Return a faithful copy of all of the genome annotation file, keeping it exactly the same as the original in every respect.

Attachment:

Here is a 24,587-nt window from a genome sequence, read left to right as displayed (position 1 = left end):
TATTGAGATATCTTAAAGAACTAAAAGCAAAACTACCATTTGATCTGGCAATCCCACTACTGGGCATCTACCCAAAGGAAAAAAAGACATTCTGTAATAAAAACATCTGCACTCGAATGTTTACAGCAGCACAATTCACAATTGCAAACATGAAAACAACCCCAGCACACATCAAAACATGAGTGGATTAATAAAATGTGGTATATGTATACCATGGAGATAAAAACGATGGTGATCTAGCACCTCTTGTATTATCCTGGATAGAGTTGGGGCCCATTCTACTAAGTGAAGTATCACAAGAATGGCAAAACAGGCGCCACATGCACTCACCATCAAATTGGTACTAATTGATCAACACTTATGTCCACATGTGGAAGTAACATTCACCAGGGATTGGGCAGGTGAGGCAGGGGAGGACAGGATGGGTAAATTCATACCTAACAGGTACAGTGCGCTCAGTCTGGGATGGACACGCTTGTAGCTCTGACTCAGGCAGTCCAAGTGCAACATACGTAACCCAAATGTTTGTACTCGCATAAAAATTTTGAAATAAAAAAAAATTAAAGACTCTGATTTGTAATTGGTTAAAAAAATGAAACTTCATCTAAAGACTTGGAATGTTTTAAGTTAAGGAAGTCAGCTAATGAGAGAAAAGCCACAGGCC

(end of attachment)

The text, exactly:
Here is a 24,587-nt window from a genome sequence, read left to right as displayed (position 1 = left end):
TATTGAGATATCTTAAAGAACTAAAAGCAAAACTACCATTTGATCTGGCAATCCCACTACTGGGCATCTACCCAAAGGAAAAAAAGACATTCTGTAATAAAAACATCTGCACTCGAATGTTTACAGCAGCACAATTCACAATTGCAAACATGAAAACAACCCCAGCACACATCAAAACATGAGTGGATTAATAAAATGTGGTATATGTATACCATGGAGATAAAAACGATGGTGATCTAGCACCTCTTGTATTATCCTGGATAGAGTTGGGGCCCATTCTACTAAGTGAAGTATCACAAGAATGGCAAAACAGGCGCCACATGCACTCACCATCAAATTGGTACTAATTGATCAACACTTATGTCCACATGTGGAAGTAACATTCACCAGGGATTGGGCAGGTGAGGCAGGGGAGGACAGGATGGGTAAATTCATACCTAACAGGTACAGTGCGCTCAGTCTGGGATGGACACGCTTGTAGCTCTGACTCAGGCAGTCCAAGTGCAACATACGTAACCCAAATGTTTGTACTCGCATAAAAATTTTGAAATAAAAAAAAATTAAAGACTCTGATTTGTAATTGGTTAAAAAAATGAAACTTCATCTAAAGACTTGGAATGTTTTAAGTTAAGGAAGTCAGCTAATGAGAGAAAAGCCACAGGCC